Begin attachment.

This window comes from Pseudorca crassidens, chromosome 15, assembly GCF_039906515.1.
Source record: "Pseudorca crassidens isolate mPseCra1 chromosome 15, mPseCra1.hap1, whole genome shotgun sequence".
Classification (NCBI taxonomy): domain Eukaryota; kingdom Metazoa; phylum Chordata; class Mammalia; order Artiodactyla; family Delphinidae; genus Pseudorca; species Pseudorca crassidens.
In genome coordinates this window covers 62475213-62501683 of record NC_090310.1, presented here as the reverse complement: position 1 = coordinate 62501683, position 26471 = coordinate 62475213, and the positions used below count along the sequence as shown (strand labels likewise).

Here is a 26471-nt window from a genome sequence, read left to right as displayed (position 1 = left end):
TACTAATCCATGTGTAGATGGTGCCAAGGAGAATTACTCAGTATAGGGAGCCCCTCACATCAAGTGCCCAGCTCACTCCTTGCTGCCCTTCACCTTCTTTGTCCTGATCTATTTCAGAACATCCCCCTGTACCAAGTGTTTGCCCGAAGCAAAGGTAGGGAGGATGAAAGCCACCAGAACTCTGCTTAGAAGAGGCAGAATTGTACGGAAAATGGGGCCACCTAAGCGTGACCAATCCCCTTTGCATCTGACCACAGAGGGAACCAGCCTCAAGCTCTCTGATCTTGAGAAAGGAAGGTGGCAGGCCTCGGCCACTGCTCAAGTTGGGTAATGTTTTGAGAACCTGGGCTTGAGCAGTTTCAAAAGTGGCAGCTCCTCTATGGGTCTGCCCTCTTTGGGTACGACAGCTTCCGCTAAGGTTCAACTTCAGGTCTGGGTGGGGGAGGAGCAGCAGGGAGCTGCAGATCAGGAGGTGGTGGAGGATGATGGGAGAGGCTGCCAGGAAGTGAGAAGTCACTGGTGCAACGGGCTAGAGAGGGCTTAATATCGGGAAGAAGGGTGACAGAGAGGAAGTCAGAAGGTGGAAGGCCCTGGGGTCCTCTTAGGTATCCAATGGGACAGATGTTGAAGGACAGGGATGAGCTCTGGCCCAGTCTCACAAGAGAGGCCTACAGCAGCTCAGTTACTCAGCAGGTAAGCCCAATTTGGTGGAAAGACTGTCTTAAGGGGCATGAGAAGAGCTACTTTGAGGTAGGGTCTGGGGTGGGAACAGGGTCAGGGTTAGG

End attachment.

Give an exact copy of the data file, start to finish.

This window comes from Pseudorca crassidens, chromosome 15, assembly GCF_039906515.1.
Source record: "Pseudorca crassidens isolate mPseCra1 chromosome 15, mPseCra1.hap1, whole genome shotgun sequence".
Classification (NCBI taxonomy): domain Eukaryota; kingdom Metazoa; phylum Chordata; class Mammalia; order Artiodactyla; family Delphinidae; genus Pseudorca; species Pseudorca crassidens.
In genome coordinates this window covers 62475213-62501683 of record NC_090310.1, presented here as the reverse complement: position 1 = coordinate 62501683, position 26471 = coordinate 62475213, and the positions used below count along the sequence as shown (strand labels likewise).

Here is a 26471-nt window from a genome sequence, read left to right as displayed (position 1 = left end):
TACTAATCCATGTGTAGATGGTGCCAAGGAGAATTACTCAGTATAGGGAGCCCCTCACATCAAGTGCCCAGCTCACTCCTTGCTGCCCTTCACCTTCTTTGTCCTGATCTATTTCAGAACATCCCCCTGTACCAAGTGTTTGCCCGAAGCAAAGGTAGGGAGGATGAAAGCCACCAGAACTCTGCTTAGAAGAGGCAGAATTGTACGGAAAATGGGGCCACCTAAGCGTGACCAATCCCCTTTGCATCTGACCACAGAGGGAACCAGCCTCAAGCTCTCTGATCTTGAGAAAGGAAGGTGGCAGGCCTCGGCCACTGCTCAAGTTGGGTAATGTTTTGAGAACCTGGGCTTGAGCAGTTTCAAAAGTGGCAGCTCCTCTATGGGTCTGCCCTCTTTGGGTACGACAGCTTCCGCTAAGGTTCAACTTCAGGTCTGGGTGGGGGAGGAGCAGCAGGGAGCTGCAGATCAGGAGGTGGTGGAGGATGATGGGAGAGGCTGCCAGGAAGTGAGAAGTCACTGGTGCAACGGGCTAGAGAGGGCTTAATATCGGGAAGAAGGGTGACAGAGAGGAAGTCAGAAGGTGGAAGGCCCTGGGGTCCTCTTAGGTATCCAATGGGACAGATGTTGAAGGACAGGGATGAGCTCTGGCCCAGTCTCACAAGAGAGGCCTACAGCAGCTCAGTTACTCAGCAGGTAAGCCCAATTTGGTGGAAAGACTGTCTTAAGGGGCATGAGAAGAGCTACTTTGAGGTAGGGTCTGGGGTGGGAACAGGGTCAGGGTTAGG